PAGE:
We need to repeat this process each time we recompile the application. Even the smallest changes may have introduced a regression. To ensure that no such regressions exist, we must rerun our tests every time we make any change to the code. It quickly becomes infeasible to manually rerun all of our tests, especially as the number of tests starts to grow in proportion to the scale of our application.

Automated Testing

Near the turn of the millennium, the Agile movement brought about automated tests. Automated tests are code that tests other code. While this may appear self-referential, but in practice, this means that we can write test code that exercises our application code. Instead of manually rerunning tests each time our application code changes, we can write test code and execute this test code after each change. Since we codified our tests, we know that they will be executed quickly and, and just as important, consistently.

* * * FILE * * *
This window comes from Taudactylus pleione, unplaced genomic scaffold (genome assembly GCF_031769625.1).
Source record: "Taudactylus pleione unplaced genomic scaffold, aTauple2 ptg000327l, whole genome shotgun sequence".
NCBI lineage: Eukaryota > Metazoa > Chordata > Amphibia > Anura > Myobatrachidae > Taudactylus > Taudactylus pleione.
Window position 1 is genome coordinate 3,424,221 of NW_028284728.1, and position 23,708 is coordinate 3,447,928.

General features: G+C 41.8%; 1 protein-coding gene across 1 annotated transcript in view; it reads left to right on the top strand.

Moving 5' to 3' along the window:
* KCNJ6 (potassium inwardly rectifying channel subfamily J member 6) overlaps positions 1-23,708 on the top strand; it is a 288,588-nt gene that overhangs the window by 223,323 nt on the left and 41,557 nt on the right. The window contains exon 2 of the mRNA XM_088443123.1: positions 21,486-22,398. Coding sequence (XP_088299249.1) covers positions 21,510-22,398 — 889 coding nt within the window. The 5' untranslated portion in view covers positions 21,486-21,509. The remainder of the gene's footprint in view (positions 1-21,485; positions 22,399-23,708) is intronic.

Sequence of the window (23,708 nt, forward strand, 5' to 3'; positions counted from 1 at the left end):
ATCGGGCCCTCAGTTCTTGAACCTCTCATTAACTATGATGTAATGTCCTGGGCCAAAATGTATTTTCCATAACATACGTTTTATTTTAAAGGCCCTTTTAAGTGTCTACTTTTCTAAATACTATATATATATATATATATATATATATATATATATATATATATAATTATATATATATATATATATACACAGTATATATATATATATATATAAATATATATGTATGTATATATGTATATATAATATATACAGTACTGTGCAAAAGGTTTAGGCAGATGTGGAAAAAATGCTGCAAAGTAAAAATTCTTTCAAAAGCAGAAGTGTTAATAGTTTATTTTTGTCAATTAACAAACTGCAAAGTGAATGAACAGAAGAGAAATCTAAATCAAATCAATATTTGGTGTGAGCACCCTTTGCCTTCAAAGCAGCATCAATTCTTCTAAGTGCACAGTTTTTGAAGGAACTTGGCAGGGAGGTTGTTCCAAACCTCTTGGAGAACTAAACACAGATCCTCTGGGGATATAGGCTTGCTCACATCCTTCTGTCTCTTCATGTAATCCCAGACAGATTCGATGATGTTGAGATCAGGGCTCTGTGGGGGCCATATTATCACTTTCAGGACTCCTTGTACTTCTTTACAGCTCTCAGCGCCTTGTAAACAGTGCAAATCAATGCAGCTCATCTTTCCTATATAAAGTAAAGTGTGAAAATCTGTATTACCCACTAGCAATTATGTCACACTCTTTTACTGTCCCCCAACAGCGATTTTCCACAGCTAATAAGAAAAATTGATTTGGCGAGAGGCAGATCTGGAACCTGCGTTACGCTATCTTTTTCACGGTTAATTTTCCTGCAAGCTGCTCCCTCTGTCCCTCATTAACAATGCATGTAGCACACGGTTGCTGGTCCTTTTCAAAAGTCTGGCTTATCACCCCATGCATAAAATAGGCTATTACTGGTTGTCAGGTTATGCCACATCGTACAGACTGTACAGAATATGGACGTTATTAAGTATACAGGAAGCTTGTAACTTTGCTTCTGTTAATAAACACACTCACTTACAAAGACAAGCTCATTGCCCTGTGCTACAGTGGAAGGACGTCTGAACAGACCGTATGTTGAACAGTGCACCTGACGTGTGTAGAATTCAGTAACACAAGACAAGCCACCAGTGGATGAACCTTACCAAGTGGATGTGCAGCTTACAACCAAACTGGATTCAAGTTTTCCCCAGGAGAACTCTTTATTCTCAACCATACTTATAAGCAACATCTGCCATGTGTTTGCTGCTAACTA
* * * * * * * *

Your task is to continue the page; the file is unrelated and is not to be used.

In the nearly two decades since automated testing became the standard, numerous frameworks have been created, but JUnit is the most common. At the time of writing, JUnit has bifurcated into JUnit 4 and JUnit 5. While JUnit 5 has a richer feature set, JUnit 4 is still more popular, and we are more likely to find JUnit 4 test cases in practice. For this reason, we will focus on creating automated tests in JUnit 4.

Setting Up the Project

To create JUnit 4 tests, we need to add the following Maven dependency to our project (version latest at the time of writing):

<dependency>
    <groupId>junit</groupId>
    <artifactId>junit</artifactId>
    <version>4.12</version>
    <scope>test</scope>
</dependency>

If we use Gradle, we need to add the following dependency (version latest at the time of writing):

testCompile group: 'junit', name: 'junit', version: '4.12'

With our dependencies added, we can now begin testing a feature.

Testing a Feature